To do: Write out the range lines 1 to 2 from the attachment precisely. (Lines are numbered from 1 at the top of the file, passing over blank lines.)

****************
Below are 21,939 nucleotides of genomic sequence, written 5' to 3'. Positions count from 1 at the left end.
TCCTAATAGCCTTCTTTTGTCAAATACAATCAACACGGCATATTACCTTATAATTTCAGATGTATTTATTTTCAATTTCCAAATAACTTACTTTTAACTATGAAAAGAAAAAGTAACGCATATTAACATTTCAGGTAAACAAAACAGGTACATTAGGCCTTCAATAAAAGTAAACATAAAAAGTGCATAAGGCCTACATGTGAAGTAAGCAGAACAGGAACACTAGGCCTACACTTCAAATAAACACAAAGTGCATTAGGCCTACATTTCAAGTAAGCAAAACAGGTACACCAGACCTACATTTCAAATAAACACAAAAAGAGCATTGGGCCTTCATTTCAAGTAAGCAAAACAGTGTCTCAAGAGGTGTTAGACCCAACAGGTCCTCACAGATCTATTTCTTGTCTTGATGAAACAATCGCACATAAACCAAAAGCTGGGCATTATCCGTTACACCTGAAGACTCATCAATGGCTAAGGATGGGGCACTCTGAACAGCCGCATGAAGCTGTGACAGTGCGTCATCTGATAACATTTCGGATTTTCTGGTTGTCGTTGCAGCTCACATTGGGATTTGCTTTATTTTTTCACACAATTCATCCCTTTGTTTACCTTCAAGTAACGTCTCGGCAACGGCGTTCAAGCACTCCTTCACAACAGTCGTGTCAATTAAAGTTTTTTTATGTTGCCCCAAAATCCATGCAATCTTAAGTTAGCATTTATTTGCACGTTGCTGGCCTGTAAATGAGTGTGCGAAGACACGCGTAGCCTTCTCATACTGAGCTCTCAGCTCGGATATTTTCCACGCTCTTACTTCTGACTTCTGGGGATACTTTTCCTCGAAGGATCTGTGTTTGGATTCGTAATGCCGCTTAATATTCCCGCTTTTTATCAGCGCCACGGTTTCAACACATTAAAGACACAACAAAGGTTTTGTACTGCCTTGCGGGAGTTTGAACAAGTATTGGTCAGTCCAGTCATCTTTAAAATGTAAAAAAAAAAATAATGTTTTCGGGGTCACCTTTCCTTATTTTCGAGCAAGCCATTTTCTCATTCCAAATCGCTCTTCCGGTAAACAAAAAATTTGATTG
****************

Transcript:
Below are 21,939 nucleotides of genomic sequence, written 5' to 3'. Positions count from 1 at the left end.
TCCTAATAGCCTTCTTTTGTCAAATACAATCAACACGGCATATTACCTTATAATTTCAGATGTATTTATTTTCAATTTCCAAATAACTTACTTTTAACTATGAAAAGAAAAAGTAACGCATATTAACATTTCAGGTAAACAAAACAGGTACATTAGGCCTTCAATAAAAGTAAACATAAAAAGTGCATAAGGCCTACATGTGAAGTAAGCAGAACAGGAACACTAGGCCTACACTTCAAATAAACACAAAGTGCATTAGGCCTACATTTCAAGTAAGCAAAACAGGTACACCAGACCTACATTTCAAATAAACACAAAAAGAGCATTGGGCCTTCATTTCAAGTAAGCAAAACAGTGTCTCAAGAGGTGTTAGACCCAACAGGTCCTCACAGATCTATTTCTTGTCTTGATGAAACAATCGCACATAAACCAAAAGCTGGGCATTATCCGTTACACCTGAAGACTCATCAATGGCTAAGGATGGGGCACTCTGAACAGCCGCATGAAGCTGTGACAGTGCGTCATCTGATAACATTTCGGATTTTCTGGTTGTCGTTGCAGCTCACATTGGGATTTGCTTTATTTTTTCACACAATTCATCCCTTTGTTTACCTTCAAGTAACGTCTCGGCAACGGCGTTCAAGCACTCCTTCACAACAGTCGTGTCAATTAAAGTTTTTTTATGTTGCCCCAAAATCCATGCAATCTTAAGTTAGCATTTATTTGCACGTTGCTGGCCTGTAAATGAGTGTGCGAAGACACGCGTAGCCTTCTCATACTGAGCTCTCAGCTCGGATATTTTCCACGCTCTTACTTCTGACTTCTGGGGATACTTTTCCTCGAAGGATCTGTGTTTGGATTCGTAATGCCGCTTAATATTCCCGCTTTTTATCAGCGCCACGGTTTCAACACATTAAAGACACAACAAAGGTTTTGTACTGCCTTGCGGGAGTTTGAACAAGTATTGGTCAGTCCAGTCATCTTTAAAATGTAAAAAAAAAAATAATGTTTTCGGGGTCACCTTTCCTTATTTTCGAGCAAGCCATTTTCTCATTCCAAATCGCTCTTCCGGTAAACAAAAAATTTGATTG